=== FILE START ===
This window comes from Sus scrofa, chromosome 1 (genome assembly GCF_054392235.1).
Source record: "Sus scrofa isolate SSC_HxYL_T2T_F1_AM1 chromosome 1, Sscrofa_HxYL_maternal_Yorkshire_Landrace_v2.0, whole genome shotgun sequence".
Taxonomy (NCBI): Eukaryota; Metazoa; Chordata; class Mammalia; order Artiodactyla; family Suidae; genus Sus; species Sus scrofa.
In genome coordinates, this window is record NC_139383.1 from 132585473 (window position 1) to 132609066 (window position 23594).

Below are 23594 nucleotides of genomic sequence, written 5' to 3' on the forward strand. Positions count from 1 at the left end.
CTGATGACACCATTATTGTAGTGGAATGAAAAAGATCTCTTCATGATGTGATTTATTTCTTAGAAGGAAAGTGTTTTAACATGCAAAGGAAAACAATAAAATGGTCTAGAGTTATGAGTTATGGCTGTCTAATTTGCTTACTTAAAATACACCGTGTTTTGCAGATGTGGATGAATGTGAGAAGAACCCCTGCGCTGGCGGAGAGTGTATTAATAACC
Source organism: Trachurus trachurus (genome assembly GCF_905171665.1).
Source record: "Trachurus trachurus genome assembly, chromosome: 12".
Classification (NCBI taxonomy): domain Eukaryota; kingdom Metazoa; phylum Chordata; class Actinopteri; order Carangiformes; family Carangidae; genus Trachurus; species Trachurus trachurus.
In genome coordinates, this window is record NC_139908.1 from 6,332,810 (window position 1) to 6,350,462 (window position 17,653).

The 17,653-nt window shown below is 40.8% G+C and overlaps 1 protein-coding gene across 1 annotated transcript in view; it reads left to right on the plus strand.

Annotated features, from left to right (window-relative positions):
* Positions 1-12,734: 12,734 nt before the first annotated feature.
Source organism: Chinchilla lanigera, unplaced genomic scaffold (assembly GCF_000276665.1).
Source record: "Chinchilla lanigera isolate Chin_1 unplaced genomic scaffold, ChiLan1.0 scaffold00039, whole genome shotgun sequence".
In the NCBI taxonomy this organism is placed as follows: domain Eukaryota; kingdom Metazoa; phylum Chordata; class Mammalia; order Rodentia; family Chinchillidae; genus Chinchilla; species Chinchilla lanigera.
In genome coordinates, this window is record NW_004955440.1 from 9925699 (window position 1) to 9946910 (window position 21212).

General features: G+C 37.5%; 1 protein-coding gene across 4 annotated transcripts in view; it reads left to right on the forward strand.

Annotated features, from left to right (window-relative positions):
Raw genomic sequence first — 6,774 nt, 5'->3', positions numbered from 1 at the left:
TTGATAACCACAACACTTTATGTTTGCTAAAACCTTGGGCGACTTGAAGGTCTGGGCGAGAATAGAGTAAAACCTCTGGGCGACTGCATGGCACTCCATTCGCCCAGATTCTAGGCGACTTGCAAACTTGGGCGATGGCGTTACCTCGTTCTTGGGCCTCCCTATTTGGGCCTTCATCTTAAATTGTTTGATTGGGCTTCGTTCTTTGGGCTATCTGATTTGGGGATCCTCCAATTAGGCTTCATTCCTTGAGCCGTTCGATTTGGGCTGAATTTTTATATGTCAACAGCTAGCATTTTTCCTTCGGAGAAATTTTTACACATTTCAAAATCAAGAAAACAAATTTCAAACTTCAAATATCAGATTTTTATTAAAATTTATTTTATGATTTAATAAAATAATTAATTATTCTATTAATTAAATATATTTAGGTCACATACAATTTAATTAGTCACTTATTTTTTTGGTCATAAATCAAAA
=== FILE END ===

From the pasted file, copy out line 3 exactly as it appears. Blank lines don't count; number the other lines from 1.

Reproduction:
Taxonomy (NCBI): Eukaryota; Metazoa; Chordata; class Mammalia; order Artiodactyla; family Suidae; genus Sus; species Sus scrofa.